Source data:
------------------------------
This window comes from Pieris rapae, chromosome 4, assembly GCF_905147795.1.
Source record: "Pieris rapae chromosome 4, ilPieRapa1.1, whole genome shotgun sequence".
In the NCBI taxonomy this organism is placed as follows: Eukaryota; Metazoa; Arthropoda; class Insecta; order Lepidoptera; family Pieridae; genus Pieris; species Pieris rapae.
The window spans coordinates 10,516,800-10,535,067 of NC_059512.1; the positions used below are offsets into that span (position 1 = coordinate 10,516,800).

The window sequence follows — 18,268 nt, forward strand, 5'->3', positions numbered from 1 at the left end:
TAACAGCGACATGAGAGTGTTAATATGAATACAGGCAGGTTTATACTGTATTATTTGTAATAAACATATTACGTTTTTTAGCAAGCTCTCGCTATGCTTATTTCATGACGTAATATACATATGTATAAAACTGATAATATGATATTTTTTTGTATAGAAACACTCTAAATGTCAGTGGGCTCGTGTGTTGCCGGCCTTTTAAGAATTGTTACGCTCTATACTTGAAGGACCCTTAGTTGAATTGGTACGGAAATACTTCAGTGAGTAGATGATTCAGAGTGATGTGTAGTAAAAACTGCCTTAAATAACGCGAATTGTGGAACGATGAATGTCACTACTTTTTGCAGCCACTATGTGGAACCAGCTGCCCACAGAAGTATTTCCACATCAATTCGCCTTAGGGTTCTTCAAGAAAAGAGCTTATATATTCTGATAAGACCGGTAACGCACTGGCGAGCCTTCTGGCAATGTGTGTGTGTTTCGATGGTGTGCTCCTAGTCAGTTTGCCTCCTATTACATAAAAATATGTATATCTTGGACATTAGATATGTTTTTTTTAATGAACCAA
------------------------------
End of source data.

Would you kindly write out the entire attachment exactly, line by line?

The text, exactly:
This window comes from Pieris rapae, chromosome 4, assembly GCF_905147795.1.
Source record: "Pieris rapae chromosome 4, ilPieRapa1.1, whole genome shotgun sequence".
In the NCBI taxonomy this organism is placed as follows: Eukaryota; Metazoa; Arthropoda; class Insecta; order Lepidoptera; family Pieridae; genus Pieris; species Pieris rapae.
The window spans coordinates 10,516,800-10,535,067 of NC_059512.1; the positions used below are offsets into that span (position 1 = coordinate 10,516,800).

The window sequence follows — 18,268 nt, forward strand, 5'->3', positions numbered from 1 at the left end:
TAACAGCGACATGAGAGTGTTAATATGAATACAGGCAGGTTTATACTGTATTATTTGTAATAAACATATTACGTTTTTTAGCAAGCTCTCGCTATGCTTATTTCATGACGTAATATACATATGTATAAAACTGATAATATGATATTTTTTTGTATAGAAACACTCTAAATGTCAGTGGGCTCGTGTGTTGCCGGCCTTTTAAGAATTGTTACGCTCTATACTTGAAGGACCCTTAGTTGAATTGGTACGGAAATACTTCAGTGAGTAGATGATTCAGAGTGATGTGTAGTAAAAACTGCCTTAAATAACGCGAATTGTGGAACGATGAATGTCACTACTTTTTGCAGCCACTATGTGGAACCAGCTGCCCACAGAAGTATTTCCACATCAATTCGCCTTAGGGTTCTTCAAGAAAAGAGCTTATATATTCTGATAAGACCGGTAACGCACTGGCGAGCCTTCTGGCAATGTGTGTGTGTTTCGATGGTGTGCTCCTAGTCAGTTTGCCTCCTATTACATAAAAATATGTATATCTTGGACATTAGATATGTTTTTTTTAATGAACCAA